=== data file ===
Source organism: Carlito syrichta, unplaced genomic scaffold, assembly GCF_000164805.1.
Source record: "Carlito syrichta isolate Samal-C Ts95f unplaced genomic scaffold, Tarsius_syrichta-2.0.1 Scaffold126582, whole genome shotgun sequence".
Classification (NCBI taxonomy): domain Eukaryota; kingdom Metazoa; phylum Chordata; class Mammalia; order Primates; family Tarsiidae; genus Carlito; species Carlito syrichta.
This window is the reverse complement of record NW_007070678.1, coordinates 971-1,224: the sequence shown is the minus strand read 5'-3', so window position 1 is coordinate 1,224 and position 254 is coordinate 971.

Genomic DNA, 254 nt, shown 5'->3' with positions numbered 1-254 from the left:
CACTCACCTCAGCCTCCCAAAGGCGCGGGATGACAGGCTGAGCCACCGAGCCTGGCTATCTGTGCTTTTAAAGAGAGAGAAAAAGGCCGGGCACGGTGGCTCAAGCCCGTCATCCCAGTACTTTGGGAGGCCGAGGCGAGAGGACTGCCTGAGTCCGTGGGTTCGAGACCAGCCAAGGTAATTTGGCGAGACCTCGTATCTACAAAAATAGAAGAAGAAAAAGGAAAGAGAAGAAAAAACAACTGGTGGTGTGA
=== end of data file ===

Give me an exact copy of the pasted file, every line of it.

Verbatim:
Source organism: Carlito syrichta, unplaced genomic scaffold, assembly GCF_000164805.1.
Source record: "Carlito syrichta isolate Samal-C Ts95f unplaced genomic scaffold, Tarsius_syrichta-2.0.1 Scaffold126582, whole genome shotgun sequence".
Classification (NCBI taxonomy): domain Eukaryota; kingdom Metazoa; phylum Chordata; class Mammalia; order Primates; family Tarsiidae; genus Carlito; species Carlito syrichta.
This window is the reverse complement of record NW_007070678.1, coordinates 971-1,224: the sequence shown is the minus strand read 5'-3', so window position 1 is coordinate 1,224 and position 254 is coordinate 971.

Genomic DNA, 254 nt, shown 5'->3' with positions numbered 1-254 from the left:
CACTCACCTCAGCCTCCCAAAGGCGCGGGATGACAGGCTGAGCCACCGAGCCTGGCTATCTGTGCTTTTAAAGAGAGAGAAAAAGGCCGGGCACGGTGGCTCAAGCCCGTCATCCCAGTACTTTGGGAGGCCGAGGCGAGAGGACTGCCTGAGTCCGTGGGTTCGAGACCAGCCAAGGTAATTTGGCGAGACCTCGTATCTACAAAAATAGAAGAAGAAAAAGGAAAGAGAAGAAAAAACAACTGGTGGTGTGA